I have a deal that I have analyzed with a 9.55 cap rate. All the properties within this portfolio are rented. I am just starting back up and need to know if I should proceed or "due" more diligence. I am going to start with an option to purchase that allows that opportunity, but I don't want to lock myself into an unreasonable offer price until I am confident in the right number to offer or walk away. Any help? Suggestions? What do you need from me? Thanks in advance for the help.
Originally posted by @Karl Sannicks :
I have a deal that I have analyzed with a 9.55 cap rate. Any help? Suggestions? What do you need from me? Thanks in advance for the help.
Show up your cap rate analysis and the analysis of your two best cap rate comps.
Please share your numbers / analysis if you will. It will get more attention that way...
To me "personally" cap rates are worthless! As I focus on cash to cash earnings. It is more important on what I make on my money than what I would make if it was a cash sale because "I" highly leverage my home.
Therefore I agree with the other posters you need to give more details and costs.
@Karl Sannicks If you've calculated a cap rate to "9.55%" you probably know what you're doing. Did you account for taxes, insurance, management, maintenance, utilities, repairs, and vacancy? If you provide more details we can help double check the numbers but you probably know enough in order to proceed.
Normally I'd say make an offer and have it accepted before doing more due diligence. Your offer is based on the seller's declarations or realistic assumptions in case any info is missing. I think it's not a good use of time to do any more work than this until you have an accepted offer. Once you do, then you can spend the time to make sure the numbers really add up. If they don't, it's perfectly acceptable to go to the seller and renegotiate.
I don't have experience with an option to purchase. Maybe you start with an LOI. Make sure you include language to give you a due diligence period. If the seller finds that acceptable, do the extra work then. Either way it should look kind of like this: initial analysis, accepted purchase agreement or LOI, full due diligence, renegotiation if necessary, execution of contract.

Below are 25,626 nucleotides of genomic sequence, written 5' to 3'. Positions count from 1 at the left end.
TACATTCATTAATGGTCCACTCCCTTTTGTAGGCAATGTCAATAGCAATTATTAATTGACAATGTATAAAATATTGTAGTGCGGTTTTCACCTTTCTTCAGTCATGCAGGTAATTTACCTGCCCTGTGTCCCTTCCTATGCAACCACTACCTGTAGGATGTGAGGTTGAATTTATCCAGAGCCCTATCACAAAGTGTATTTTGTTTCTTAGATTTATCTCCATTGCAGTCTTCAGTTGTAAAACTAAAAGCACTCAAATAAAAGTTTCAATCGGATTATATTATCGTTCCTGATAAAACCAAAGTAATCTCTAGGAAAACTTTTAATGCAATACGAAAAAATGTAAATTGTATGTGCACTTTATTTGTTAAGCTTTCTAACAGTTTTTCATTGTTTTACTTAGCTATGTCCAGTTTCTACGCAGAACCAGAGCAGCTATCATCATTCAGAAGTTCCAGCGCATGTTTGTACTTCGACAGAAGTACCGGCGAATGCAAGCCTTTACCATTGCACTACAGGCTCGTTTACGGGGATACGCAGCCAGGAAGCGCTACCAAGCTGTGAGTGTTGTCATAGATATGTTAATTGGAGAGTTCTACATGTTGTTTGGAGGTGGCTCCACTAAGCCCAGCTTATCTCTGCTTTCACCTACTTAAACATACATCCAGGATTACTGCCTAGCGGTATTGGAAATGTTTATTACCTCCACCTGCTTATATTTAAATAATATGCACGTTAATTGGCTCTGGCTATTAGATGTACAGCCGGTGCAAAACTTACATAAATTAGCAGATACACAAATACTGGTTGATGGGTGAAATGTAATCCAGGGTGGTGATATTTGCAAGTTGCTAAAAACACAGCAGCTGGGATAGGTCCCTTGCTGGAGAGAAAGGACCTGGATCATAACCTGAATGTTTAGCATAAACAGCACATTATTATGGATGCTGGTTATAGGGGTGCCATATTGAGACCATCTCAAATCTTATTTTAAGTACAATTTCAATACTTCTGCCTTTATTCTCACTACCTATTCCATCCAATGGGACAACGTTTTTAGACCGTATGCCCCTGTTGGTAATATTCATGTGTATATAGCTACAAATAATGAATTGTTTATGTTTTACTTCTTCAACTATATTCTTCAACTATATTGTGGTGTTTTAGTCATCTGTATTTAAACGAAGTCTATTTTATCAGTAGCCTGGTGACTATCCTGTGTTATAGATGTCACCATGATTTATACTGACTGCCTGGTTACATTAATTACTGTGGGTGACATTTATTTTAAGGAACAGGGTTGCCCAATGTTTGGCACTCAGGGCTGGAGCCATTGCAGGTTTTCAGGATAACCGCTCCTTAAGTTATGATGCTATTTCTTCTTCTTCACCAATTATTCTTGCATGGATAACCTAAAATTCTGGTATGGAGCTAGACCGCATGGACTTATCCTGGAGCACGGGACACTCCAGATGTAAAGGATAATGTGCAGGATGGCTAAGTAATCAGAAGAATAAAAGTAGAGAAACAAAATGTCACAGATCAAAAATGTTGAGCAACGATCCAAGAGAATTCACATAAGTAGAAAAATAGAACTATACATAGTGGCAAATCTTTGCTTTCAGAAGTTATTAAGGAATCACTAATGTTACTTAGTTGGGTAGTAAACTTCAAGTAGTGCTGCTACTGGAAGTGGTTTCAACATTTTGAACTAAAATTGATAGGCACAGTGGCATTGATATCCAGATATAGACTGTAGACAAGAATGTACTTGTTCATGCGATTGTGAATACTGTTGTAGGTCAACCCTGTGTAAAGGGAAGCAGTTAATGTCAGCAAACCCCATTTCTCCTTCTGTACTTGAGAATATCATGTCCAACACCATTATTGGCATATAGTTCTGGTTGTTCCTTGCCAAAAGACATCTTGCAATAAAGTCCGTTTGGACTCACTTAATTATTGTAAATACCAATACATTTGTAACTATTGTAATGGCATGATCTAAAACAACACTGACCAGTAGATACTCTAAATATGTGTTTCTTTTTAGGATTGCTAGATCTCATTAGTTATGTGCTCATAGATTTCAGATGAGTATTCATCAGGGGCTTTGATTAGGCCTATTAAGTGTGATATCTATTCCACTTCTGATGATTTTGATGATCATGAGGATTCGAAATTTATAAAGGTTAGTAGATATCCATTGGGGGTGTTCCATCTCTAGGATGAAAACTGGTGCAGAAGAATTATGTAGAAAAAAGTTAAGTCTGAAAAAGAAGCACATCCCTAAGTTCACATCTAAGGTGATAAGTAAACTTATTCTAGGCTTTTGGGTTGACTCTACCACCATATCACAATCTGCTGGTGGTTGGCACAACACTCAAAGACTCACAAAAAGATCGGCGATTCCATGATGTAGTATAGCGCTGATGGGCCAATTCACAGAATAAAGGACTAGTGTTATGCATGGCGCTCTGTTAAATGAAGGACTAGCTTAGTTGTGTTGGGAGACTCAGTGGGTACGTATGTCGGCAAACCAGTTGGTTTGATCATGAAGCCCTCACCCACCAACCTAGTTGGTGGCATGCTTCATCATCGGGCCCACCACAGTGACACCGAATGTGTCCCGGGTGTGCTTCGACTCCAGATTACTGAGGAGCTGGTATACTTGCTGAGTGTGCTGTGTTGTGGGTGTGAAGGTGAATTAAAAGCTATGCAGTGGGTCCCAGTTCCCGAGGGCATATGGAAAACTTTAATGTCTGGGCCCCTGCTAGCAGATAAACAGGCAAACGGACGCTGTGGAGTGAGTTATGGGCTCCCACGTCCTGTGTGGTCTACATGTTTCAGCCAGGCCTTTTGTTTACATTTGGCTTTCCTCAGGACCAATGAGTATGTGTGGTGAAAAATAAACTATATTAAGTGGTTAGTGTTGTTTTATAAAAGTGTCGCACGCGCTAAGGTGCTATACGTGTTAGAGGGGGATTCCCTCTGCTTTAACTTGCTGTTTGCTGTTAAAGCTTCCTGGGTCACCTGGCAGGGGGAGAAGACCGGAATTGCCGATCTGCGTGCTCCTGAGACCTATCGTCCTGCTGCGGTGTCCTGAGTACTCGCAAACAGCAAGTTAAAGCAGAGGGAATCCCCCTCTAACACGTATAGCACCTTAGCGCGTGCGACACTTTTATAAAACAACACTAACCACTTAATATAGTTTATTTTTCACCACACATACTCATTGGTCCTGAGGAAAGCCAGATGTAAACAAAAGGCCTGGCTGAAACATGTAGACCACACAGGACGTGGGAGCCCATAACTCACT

Thank you all for the replies to my posting. I used the BP rental property analysis tool.
Here are the particulars on the deal: 10 SFR properties, asking is 599,900 with purchase offer at 575,000 after initial negotiation. Originally offered 509,000. If all homes sold for last purchase price, portfolio would go for 587,791. 5 SFRs are 3bd, 2ba. 5 others are 2bd 2ba. All remodeled in last 2 years. All are rented and there is room for rental increase. I attributed a vacancy rate of 15 percent in my analysis being ultra conservative to protect myself. Utilities paid by renters.
Total Rental Income/mo = 8724
Vacancy = 1308
Property Taxes/mo = 625
Repairs = 872
Management = 698
Insurance = 643
NOI = 54,925
Monthly Cash Flow = 4577
Cash on Cash ROI = 9.51%
Cap Rate = 9.55%
@Andreas Mirza - I am used to LOI's as well, especially for MF purchases, the option to purchase is very similar and gains the same result.
Again, thank you all for your comments and feedback. Hope this helps and I thank you for helping me. Let me know if you need more information. Thanks!
Since they are sfr's why don't you additionally comp out the homes and offer some kind of discount for a bulk sale The taxes and insurance are very low, what is the average age of the homes and did you budget for near term future cap ex projects I am envious of the cash flow Good luck
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